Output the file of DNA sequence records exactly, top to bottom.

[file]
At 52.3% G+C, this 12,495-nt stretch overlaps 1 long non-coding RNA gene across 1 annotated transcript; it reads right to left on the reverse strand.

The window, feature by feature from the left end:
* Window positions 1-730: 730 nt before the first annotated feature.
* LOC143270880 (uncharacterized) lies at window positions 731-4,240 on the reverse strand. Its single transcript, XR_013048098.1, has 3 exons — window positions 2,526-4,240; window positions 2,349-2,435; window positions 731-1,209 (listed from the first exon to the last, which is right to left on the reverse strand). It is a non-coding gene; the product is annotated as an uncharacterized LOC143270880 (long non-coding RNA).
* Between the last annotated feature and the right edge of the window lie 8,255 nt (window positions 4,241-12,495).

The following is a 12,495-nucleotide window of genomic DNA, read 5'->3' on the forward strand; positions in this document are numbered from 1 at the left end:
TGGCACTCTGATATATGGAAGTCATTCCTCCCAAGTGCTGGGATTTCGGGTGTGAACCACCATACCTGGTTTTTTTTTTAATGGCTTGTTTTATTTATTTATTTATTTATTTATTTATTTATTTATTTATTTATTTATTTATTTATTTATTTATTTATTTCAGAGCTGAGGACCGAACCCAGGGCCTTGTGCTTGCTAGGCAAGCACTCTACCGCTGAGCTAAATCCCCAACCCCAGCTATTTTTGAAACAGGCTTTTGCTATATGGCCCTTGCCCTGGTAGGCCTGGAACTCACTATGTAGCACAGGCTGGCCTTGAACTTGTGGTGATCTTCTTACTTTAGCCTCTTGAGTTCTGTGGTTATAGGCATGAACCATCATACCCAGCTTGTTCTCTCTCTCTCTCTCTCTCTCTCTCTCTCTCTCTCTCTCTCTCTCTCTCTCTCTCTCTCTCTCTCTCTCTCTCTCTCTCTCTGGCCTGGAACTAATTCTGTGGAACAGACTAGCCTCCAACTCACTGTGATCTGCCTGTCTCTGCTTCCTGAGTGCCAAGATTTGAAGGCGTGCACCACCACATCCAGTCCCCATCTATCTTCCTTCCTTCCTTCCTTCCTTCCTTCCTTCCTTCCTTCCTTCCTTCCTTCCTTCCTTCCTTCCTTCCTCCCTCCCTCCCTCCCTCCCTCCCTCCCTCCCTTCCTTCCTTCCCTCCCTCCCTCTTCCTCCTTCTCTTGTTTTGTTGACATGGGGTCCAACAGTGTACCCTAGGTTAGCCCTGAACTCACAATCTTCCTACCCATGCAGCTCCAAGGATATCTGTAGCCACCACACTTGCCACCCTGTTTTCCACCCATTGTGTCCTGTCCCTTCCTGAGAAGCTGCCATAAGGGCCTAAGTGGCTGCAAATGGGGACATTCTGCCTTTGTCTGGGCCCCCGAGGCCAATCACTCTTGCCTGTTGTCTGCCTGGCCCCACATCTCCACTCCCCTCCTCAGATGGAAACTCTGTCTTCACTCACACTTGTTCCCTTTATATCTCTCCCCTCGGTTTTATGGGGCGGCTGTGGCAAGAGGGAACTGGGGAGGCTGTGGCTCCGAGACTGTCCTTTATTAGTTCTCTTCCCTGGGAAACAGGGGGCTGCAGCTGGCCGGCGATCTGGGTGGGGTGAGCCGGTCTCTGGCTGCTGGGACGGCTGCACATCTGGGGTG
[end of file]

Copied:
At 52.3% G+C, this 12,495-nt stretch overlaps 1 long non-coding RNA gene across 1 annotated transcript; it reads right to left on the reverse strand.

The window, feature by feature from the left end:
* Window positions 1-730: 730 nt before the first annotated feature.
* LOC143270880 (uncharacterized) lies at window positions 731-4,240 on the reverse strand. Its single transcript, XR_013048098.1, has 3 exons — window positions 2,526-4,240; window positions 2,349-2,435; window positions 731-1,209 (listed from the first exon to the last, which is right to left on the reverse strand). It is a non-coding gene; the product is annotated as an uncharacterized LOC143270880 (long non-coding RNA).
* Between the last annotated feature and the right edge of the window lie 8,255 nt (window positions 4,241-12,495).

The following is a 12,495-nucleotide window of genomic DNA, read 5'->3' on the forward strand; positions in this document are numbered from 1 at the left end:
TGGCACTCTGATATATGGAAGTCATTCCTCCCAAGTGCTGGGATTTCGGGTGTGAACCACCATACCTGGTTTTTTTTTTAATGGCTTGTTTTATTTATTTATTTATTTATTTATTTATTTATTTATTTATTTATTTATTTATTTATTTATTTATTTATTTCAGAGCTGAGGACCGAACCCAGGGCCTTGTGCTTGCTAGGCAAGCACTCTACCGCTGAGCTAAATCCCCAACCCCAGCTATTTTTGAAACAGGCTTTTGCTATATGGCCCTTGCCCTGGTAGGCCTGGAACTCACTATGTAGCACAGGCTGGCCTTGAACTTGTGGTGATCTTCTTACTTTAGCCTCTTGAGTTCTGTGGTTATAGGCATGAACCATCATACCCAGCTTGTTCTCTCTCTCTCTCTCTCTCTCTCTCTCTCTCTCTCTCTCTCTCTCTCTCTCTCTCTCTCTCTCTCTCTCTCTCTCTCTCTCTGGCCTGGAACTAATTCTGTGGAACAGACTAGCCTCCAACTCACTGTGATCTGCCTGTCTCTGCTTCCTGAGTGCCAAGATTTGAAGGCGTGCACCACCACATCCAGTCCCCATCTATCTTCCTTCCTTCCTTCCTTCCTTCCTTCCTTCCTTCCTTCCTTCCTTCCTTCCTTCCTTCCTTCCTTCCTCCCTCCCTCCCTCCCTCCCTCCCTCCCTCCCTTCCTTCCTTCCCTCCCTCCCTCTTCCTCCTTCTCTTGTTTTGTTGACATGGGGTCCAACAGTGTACCCTAGGTTAGCCCTGAACTCACAATCTTCCTACCCATGCAGCTCCAAGGATATCTGTAGCCACCACACTTGCCACCCTGTTTTCCACCCATTGTGTCCTGTCCCTTCCTGAGAAGCTGCCATAAGGGCCTAAGTGGCTGCAAATGGGGACATTCTGCCTTTGTCTGGGCCCCCGAGGCCAATCACTCTTGCCTGTTGTCTGCCTGGCCCCACATCTCCACTCCCCTCCTCAGATGGAAACTCTGTCTTCACTCACACTTGTTCCCTTTATATCTCTCCCCTCGGTTTTATGGGGCGGCTGTGGCAAGAGGGAACTGGGGAGGCTGTGGCTCCGAGACTGTCCTTTATTAGTTCTCTTCCCTGGGAAACAGGGGGCTGCAGCTGGCCGGCGATCTGGGTGGGGTGAGCCGGTCTCTGGCTGCTGGGACGGCTGCACATCTGGGGTG